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What is a Shuttle Valve?

A shuttle valve, often likened to a switchboard in pneumatic systems, ensures fluid flow from multiple input sources to a single output without cross-contamination. It's a vital component in machinery safety and efficiency, seamlessly directing air or hydraulic pressure. Intrigued by how this small device can impact large-scale operations? Let's examine its role in modern industry.
B. Turner
B. Turner

A shuttle valve is a plumbing device that allows two separate fluid inputs to flow to a single output. These valves may be used to mix, or alternate between, two separate materials in a manufacturing or industrial process. A shuttle valve may also be used to supply backup fluids during an emergency situation if the first input source fails. While shuttle valves often transport liquids, they are most commonly associated with hydraulic fluid or compressed air used in a pneumatic system.

Each shuttle valve consists of a square or rectangle with two inputs and one output. During normal operation, the valve blocks one of these inputs so that no fluid or air can enter the valve from this location. In this scenario, materials can freely enter the valve from the other input and exit through the output. If the first input fails or becomes blocked, pressure changes within the valve displace an internal shuttle, which cuts off the first input and opens up the second. With only one input valve open at a time, there is little to no risk of backflow into the source.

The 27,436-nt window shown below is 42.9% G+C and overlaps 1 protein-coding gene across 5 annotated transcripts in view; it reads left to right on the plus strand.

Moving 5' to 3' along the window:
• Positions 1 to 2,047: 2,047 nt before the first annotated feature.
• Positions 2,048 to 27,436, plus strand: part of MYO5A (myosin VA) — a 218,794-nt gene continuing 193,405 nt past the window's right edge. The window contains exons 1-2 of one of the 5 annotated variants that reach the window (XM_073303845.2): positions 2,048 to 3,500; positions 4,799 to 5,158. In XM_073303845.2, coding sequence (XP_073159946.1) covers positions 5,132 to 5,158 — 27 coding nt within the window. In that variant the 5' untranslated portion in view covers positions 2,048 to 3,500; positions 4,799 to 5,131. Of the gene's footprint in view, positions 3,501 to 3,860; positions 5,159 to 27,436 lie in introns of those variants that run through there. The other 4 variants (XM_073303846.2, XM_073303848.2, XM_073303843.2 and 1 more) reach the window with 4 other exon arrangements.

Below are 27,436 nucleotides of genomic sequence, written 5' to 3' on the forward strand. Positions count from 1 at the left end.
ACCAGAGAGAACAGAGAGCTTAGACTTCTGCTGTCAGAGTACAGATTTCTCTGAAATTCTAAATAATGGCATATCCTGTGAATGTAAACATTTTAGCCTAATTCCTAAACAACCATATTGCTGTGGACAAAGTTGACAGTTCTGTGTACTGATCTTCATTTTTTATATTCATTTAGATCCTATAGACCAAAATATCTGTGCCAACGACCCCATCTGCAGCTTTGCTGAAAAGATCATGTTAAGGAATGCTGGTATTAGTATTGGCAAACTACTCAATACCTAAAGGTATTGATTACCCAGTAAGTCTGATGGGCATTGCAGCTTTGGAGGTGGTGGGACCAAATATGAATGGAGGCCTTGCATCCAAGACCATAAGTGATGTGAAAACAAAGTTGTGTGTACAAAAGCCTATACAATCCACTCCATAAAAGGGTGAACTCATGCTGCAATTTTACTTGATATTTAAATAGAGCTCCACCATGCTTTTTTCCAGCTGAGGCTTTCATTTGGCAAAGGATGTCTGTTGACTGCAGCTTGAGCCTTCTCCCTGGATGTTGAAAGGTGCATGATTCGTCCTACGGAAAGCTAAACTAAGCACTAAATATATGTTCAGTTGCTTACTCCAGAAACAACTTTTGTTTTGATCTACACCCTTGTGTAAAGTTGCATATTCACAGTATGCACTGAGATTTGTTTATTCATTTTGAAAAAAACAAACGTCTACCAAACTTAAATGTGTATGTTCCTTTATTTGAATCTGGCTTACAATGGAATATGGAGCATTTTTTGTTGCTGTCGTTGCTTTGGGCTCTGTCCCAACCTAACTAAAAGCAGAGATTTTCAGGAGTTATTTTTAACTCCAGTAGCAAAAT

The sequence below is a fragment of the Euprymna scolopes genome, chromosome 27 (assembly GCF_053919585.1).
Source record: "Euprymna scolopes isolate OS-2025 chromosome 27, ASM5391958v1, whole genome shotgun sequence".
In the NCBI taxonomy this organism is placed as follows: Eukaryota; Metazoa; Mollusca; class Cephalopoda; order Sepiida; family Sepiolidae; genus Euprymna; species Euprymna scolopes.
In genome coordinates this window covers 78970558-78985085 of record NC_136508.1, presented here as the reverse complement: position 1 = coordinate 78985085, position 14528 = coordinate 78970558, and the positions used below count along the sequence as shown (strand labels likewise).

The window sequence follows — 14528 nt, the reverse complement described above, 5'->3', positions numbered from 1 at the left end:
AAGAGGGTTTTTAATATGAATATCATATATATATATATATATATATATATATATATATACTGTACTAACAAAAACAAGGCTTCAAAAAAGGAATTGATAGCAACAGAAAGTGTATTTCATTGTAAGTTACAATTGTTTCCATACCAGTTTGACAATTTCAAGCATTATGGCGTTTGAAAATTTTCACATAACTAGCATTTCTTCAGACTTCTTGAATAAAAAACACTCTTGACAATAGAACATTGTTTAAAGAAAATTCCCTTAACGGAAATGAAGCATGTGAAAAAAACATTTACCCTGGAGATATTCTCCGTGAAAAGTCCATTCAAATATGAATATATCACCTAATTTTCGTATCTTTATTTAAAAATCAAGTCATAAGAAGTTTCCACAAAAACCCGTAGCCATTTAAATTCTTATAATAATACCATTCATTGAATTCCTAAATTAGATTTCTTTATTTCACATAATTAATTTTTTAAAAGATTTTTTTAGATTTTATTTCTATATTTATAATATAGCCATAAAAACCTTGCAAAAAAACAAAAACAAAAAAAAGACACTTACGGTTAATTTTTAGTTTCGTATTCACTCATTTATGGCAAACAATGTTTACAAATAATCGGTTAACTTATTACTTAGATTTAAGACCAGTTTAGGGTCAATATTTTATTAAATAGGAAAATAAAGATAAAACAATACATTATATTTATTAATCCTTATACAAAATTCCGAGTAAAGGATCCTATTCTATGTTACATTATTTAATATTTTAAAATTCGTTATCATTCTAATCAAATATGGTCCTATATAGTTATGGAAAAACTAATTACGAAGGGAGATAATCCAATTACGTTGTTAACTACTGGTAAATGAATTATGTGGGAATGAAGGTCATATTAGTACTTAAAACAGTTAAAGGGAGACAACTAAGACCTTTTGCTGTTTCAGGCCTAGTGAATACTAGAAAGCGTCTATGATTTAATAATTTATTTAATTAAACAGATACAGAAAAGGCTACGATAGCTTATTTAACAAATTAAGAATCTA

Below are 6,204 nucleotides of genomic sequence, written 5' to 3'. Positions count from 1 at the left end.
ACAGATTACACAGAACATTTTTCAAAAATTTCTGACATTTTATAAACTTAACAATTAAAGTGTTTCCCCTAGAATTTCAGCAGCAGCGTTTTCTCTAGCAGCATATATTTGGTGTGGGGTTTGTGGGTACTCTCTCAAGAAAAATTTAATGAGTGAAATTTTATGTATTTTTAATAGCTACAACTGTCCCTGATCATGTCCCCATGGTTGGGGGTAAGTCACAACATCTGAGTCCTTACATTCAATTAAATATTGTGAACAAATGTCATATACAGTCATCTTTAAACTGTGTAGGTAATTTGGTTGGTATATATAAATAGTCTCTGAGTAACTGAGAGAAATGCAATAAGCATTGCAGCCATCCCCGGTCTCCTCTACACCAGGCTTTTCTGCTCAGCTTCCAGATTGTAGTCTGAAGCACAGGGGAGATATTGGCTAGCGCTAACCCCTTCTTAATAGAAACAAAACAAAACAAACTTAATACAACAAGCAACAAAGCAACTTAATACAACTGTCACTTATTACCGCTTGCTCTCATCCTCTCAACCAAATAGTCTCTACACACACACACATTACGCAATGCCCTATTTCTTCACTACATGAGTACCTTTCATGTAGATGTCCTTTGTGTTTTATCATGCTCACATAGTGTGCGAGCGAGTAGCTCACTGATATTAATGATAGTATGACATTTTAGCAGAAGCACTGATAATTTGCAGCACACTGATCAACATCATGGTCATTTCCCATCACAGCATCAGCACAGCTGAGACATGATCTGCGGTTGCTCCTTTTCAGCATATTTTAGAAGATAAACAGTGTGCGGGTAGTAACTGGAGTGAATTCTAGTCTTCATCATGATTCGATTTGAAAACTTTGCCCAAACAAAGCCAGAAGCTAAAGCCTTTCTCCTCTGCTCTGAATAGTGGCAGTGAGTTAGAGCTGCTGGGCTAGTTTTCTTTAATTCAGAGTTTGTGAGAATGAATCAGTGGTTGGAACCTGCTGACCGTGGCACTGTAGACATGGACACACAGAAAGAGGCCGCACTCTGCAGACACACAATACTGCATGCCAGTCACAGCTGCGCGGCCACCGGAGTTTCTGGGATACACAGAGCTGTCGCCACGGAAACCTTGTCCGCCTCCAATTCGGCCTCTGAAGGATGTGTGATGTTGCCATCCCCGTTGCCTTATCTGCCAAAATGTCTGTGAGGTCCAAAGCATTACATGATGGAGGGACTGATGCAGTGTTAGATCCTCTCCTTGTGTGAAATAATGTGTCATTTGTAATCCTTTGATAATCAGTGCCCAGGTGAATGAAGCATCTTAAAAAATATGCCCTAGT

Man with a drill
Man with a drill

Different types of shuttle valves can be identified by their internal mechanisms. The most common units feature a cylindrical plunger, or shuttle, which slides back and force to close off one of the inputs. Other models may use a piston or ball that operates using spring power. No matter which of these devices is used, the plunger or piston must fit precisely within the shuttle in order to block the input completely.

Buyers must consider a number of additional factors when choosing a shuttle valve in order to ensure the valve will function as intended. The overall valve size, including inputs and outputs, must be able to fit within the available space for each application. Installers should also determine the pressure and temperature capabilities of each valve to confirm that they meet the needs of the project. It's also helpful to compare different types of input and output fittings to find one that is compatible with those used in the surrounding plumbing system.

The shuttle valve can be found in a variety of applications, including automotive and manufacturing facilities. In a car or truck, a shuttle valve controls the fluid within the power braking or transmission system. If this system should fail, the shuttle valve automatically supplied fluid from a secondary source to maintain safe operation. These valves can be used in the same manor in large equipment or machinery, where they often serve as part of an emergency braking system.

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